If your parents have significant healthcare needs, you may have to serve as a caregiver in addition to running the household. While it may be possible to provide the necessary support yourself, you can also look into getting a home healthcare service. Home health aides and nurses, sometimes covered by health insurance, can provide necessary medical services and support for your parents, which can take the pressure off you to handle everything yourself.

Are You Prepared for Caregiving?

Caregiving for an aging parent can be challenging and put mental, emotional, and physical strain on you. The effects of being a primary caregiver for an older adult are well known. Approximately 44 million Americans provide care for people who are older or disabled. Studies found higher instances of depression and stress among these unpaid caregivers.

You’ll need to decide if you are prepared to provide care for a parent who may need it. You should also have frank discussions with other household members to see what type of support they’re willing to provide and then decide if you can realistically meet the needs of your aging parent.

How Will Finances Work?

In some cases, creating a multigenerational household will take financial strain off of each working family member. However, there could be additional costs with an older parent.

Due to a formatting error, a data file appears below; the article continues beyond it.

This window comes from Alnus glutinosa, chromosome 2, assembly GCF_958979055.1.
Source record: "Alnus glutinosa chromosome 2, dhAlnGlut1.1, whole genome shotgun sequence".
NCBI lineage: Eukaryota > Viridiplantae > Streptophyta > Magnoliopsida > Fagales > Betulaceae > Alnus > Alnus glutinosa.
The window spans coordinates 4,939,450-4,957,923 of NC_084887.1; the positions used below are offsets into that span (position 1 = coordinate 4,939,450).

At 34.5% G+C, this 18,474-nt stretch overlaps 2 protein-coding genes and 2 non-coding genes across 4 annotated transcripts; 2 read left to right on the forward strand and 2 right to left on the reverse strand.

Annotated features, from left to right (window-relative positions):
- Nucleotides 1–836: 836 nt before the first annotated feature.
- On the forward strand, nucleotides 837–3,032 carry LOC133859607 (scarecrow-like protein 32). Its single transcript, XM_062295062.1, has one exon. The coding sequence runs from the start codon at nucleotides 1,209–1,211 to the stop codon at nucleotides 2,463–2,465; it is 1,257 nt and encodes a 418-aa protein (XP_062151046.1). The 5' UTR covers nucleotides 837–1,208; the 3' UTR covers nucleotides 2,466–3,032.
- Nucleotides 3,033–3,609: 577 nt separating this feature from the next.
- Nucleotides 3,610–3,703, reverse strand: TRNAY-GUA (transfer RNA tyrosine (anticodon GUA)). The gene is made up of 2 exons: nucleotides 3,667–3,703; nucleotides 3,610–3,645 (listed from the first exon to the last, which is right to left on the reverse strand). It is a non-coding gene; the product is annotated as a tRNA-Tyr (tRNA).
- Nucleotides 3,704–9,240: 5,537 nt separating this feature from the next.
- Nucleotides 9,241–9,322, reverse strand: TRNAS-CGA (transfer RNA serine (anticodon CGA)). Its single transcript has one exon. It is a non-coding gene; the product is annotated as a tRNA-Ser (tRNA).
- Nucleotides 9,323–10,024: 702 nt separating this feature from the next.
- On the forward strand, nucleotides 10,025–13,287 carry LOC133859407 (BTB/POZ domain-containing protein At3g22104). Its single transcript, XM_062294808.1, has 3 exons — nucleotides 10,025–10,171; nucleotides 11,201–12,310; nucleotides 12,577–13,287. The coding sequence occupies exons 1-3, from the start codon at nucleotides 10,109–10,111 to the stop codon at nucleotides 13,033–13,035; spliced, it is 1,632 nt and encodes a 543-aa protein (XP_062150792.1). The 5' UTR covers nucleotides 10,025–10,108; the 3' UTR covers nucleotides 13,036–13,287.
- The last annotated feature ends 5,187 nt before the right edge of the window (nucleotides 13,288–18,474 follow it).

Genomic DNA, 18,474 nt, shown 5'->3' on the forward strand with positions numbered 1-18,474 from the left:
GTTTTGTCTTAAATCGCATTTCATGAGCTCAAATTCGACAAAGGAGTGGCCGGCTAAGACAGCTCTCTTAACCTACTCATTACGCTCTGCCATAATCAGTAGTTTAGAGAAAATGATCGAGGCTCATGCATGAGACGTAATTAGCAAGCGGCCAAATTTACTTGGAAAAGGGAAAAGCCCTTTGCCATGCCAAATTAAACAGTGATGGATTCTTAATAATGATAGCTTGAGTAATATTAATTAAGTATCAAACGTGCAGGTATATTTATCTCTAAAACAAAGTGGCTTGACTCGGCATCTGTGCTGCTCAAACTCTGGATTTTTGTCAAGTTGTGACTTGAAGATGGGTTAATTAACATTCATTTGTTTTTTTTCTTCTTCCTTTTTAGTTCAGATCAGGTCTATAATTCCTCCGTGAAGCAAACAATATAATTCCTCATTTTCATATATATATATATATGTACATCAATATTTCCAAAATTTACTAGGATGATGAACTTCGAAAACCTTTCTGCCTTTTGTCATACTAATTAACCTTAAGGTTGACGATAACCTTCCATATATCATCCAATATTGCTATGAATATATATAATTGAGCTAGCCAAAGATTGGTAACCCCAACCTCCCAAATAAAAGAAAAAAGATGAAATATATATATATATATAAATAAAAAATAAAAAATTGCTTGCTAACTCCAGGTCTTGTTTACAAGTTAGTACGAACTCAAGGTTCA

The first step when considering welcoming an older parent into your home is to select and price the necessary home modifications. Keep the specific needs of your parent in mind. Some modifications or additions are inexpensive, while others could prove quite costly.

You should also consider the cost of additional medical equipment. These expenses can depend on your parents’ insurance coverage and Medicare or Medicaid packages.

Finally, you can discuss the contributions your parents will make to the household. It’s best to talk about this upfront to avoid any misunderstandings.

What Lifestyle Changes Will Be Necessary?

When a parent moves into your home, the lifestyle changes will likely be more significant than deciding who gets to choose what to watch on the living room television.